Could you learn from a machine? Sure you could, mankind has developed a number of simulators to teach people how to fly airplanes, drive a car or play a sport. Golf is a sport with a famous machine built to simulate the golf swing called Iron Byron.
Built some forty plus years ago to test shafts for a golf shaft manufacturer (True Temper), the designers studied and copied the swing of Bryon Nelson, a golfing great known for his smooth, repeatable swing. Iron Byron repeats a perfect swing time and time again; one that produces consistent power, accuracy and control. Wouldn’t you love to have a swing like that one?
We can learn a lot from a swing like that. Let’s look at three key points that could help your golf swing tremendously.
The Iron Byron Swing
Body Rotation – The machine has a motorized drive cylinder which provides the power for the swing. Attached to this cylinder is a metal arm equipped to hold a golf club. The arm has no power itself but is dependent on the drive cylinder.
Your swing should operate the same way. The arms and hands should be powerless and inactive until compelled to move during the swing. It’s the legs and hips that create the power in your swing like the motor in Iron Byron. They cause the torso to rotate. Improved clubhead speed comes from using the legs and hips to turn your torso faster.
Free Hinge – The machine has a completely uninhibited hinge that connects the part holding the club to the metal arm. The hinge moves freely and without restriction in response to movement of the arms and the weight of the clubhead. This hinge needs to move freely for the machine to work properly. If the hinge were to need oil or develop rust the movement would become restricted.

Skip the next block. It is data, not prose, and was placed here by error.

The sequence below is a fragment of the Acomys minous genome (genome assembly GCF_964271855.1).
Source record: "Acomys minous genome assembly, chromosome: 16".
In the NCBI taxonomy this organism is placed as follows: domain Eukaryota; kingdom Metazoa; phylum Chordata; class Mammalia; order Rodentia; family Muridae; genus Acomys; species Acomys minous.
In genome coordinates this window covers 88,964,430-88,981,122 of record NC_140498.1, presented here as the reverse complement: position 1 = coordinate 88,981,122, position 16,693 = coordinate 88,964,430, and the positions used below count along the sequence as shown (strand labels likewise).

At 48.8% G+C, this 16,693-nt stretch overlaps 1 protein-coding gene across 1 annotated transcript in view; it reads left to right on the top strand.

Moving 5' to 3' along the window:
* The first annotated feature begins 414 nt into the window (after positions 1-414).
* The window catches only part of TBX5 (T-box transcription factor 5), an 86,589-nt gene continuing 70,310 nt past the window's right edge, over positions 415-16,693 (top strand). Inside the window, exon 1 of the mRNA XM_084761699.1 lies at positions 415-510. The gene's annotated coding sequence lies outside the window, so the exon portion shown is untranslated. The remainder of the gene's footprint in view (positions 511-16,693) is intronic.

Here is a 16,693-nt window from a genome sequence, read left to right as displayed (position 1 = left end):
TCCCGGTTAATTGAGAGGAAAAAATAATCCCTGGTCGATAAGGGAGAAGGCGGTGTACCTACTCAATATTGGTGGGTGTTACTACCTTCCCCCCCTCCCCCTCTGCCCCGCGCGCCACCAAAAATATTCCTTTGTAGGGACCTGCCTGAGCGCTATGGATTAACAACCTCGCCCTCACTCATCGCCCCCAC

Muscle stiffness works in the same way to inhibit your swing. If the muscles in your hands and arms are not relaxed during the swing you will slow down the movement of the hinge. The harder you attempt to “hit” the ball the more this tension builds and the harder it becomes to square up the clubface at impact. Swing relaxed to generate more speed and accuracy.
Steady Forward Lean – The machine is mounted so that the drive cylinder is in a permanent forward lean or tilt. This is so that the arms will be able to reach the ball with the club. This angle never changes.
Your torso is the drive cylinder in your swing. When you lean forward from the hips during your set up you establish the spine angle. Just like with Iron Byron this angle once established can not change. It must remain constant during the swing. Any movement up or down will change the position of the clubhead to the ball. Move up and you’ll top the ball. Move down and you’ll hit fat, striking the ground behind the ball.
While the machine was designed to test golf shafts, there is much to learn from the design of this machine to help improve our swings and lower our handicaps.
If you want to have a better swing with power, distance and control then take a few pointers from ole Iron Byron. He has been hitting them like that every time for the past forty years; day in and day out. Could make a human golfer envious, don’t you know.